A LIFELONG KINDERGARTEN: Dusty McOnie, co-ordinator at the Computer Clubhouse in Lismore, Gail Breslow, director of Intel Computer Clubhouse Network and Jennifer Parke, community engagement manager.
A LIFELONG KINDERGARTEN: Dusty McOnie, co-ordinator at the Computer Clubhouse in Lismore, Gail Breslow, director of Intel Computer Clubhouse Network and Jennifer Parke, community engagement manager. Mireille Merlet-Shaw

Shock: Tech can be creative

IF YOU ever wanted your children to discover how to create with technology instead of playing games and spending too much time on social media, check this out.

Lismore's Youth Connections Computer Clubhouse opened this week under the Conservatorium on Keen Street.

It's proud to be the first Computer Clubhouse in a regional area of Australia, joining three clubhouses in Melbourne and Canberra.

They are part of a global network of clubhouses founded by Boston's MIT Media Lab and Computer Museum in 1993.

The space provides young people with the opportunity to experiment with their ideas using technology - from computers to a paper and pen - and to collaborate with others while being mentored by an adult.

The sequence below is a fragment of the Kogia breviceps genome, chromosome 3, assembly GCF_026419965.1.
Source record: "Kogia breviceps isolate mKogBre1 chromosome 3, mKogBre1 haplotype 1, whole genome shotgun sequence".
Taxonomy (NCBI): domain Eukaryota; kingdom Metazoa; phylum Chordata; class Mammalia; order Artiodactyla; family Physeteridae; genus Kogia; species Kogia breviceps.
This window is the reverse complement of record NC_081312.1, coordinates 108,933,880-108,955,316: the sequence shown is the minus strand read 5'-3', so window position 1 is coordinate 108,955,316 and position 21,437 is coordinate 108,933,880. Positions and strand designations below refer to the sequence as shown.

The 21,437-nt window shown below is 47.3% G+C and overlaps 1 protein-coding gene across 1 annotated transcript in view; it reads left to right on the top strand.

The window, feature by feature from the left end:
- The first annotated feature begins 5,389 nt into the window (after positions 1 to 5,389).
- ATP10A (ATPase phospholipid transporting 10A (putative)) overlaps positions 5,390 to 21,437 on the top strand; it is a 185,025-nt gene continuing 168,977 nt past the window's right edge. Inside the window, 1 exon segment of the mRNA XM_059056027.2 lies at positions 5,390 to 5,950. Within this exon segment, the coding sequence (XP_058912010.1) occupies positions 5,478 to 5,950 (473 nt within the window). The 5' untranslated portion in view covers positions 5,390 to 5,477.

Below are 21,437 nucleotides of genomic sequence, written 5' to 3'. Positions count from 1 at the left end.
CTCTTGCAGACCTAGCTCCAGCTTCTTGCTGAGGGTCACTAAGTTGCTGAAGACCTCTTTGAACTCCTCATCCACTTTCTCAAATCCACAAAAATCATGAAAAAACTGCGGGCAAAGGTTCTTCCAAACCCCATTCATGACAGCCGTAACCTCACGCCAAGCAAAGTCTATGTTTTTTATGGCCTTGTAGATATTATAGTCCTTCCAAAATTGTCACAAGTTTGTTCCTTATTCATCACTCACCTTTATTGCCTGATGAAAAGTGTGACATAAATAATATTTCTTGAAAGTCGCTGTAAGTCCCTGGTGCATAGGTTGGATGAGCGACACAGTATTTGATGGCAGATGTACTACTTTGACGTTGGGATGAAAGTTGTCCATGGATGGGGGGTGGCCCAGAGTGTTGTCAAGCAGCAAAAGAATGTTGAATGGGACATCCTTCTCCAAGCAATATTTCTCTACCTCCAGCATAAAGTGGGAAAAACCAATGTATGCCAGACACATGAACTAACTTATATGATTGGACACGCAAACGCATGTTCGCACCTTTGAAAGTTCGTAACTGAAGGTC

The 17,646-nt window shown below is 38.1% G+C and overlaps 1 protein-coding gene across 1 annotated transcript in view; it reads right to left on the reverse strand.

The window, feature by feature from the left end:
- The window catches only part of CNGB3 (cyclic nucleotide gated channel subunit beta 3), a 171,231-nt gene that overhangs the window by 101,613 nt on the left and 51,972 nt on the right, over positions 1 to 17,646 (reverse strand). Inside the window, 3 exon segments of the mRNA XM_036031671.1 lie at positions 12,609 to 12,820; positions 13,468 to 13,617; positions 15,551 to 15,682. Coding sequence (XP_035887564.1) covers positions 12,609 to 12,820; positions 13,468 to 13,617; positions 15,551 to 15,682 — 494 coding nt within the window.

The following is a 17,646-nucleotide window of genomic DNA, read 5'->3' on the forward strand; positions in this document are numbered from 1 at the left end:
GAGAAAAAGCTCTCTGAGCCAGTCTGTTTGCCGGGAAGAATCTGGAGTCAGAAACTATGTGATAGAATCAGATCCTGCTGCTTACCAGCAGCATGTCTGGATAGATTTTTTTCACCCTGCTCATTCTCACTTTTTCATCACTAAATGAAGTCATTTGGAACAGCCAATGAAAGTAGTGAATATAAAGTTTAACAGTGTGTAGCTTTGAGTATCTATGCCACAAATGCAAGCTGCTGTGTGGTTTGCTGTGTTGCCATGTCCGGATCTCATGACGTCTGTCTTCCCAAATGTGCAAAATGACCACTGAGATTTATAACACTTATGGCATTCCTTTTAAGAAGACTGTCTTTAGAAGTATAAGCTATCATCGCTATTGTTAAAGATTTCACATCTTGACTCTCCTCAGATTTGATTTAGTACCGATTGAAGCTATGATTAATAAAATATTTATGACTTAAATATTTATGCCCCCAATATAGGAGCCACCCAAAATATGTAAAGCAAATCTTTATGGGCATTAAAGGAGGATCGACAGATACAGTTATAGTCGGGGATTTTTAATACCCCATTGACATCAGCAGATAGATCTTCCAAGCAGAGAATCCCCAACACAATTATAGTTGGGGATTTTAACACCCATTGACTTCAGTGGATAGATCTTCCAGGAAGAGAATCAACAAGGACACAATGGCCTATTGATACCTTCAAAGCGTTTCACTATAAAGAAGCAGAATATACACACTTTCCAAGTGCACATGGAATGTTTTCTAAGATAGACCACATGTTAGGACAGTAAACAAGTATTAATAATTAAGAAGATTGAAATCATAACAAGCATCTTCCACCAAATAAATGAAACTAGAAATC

It's all free, funded by the NSW Government.

"The clubhouse learning approach is designed to empower young people from all backgrounds to become more capable, creative, and confident learners," Youth Connections community engagement manager Jennifer Parke said.

Gail Breslow, director of the global clubhouse network, travelled from Boston to attend the Lismore launch.

"While 'computer' is our first name, it's really not about computers," Ms Breslow said.

"It's about young people rediscovering the joy of learning and rediscovering a sense of their own potential and possibilities for the future and understanding what it's going to take to realise that."

"Of course they gain marketable technology skills, but it goes so much further."

The clubhouse network comes with an impressive record. A recent survey found 97% of alumni said it had been a formative influence in creating high goals and expectations in life.

Some described the clubhouse as having kept them in school or as a home away from an unhappy home.

Youth Connections's Nicola Garnsey said it was "about learning how to create rather than consume."



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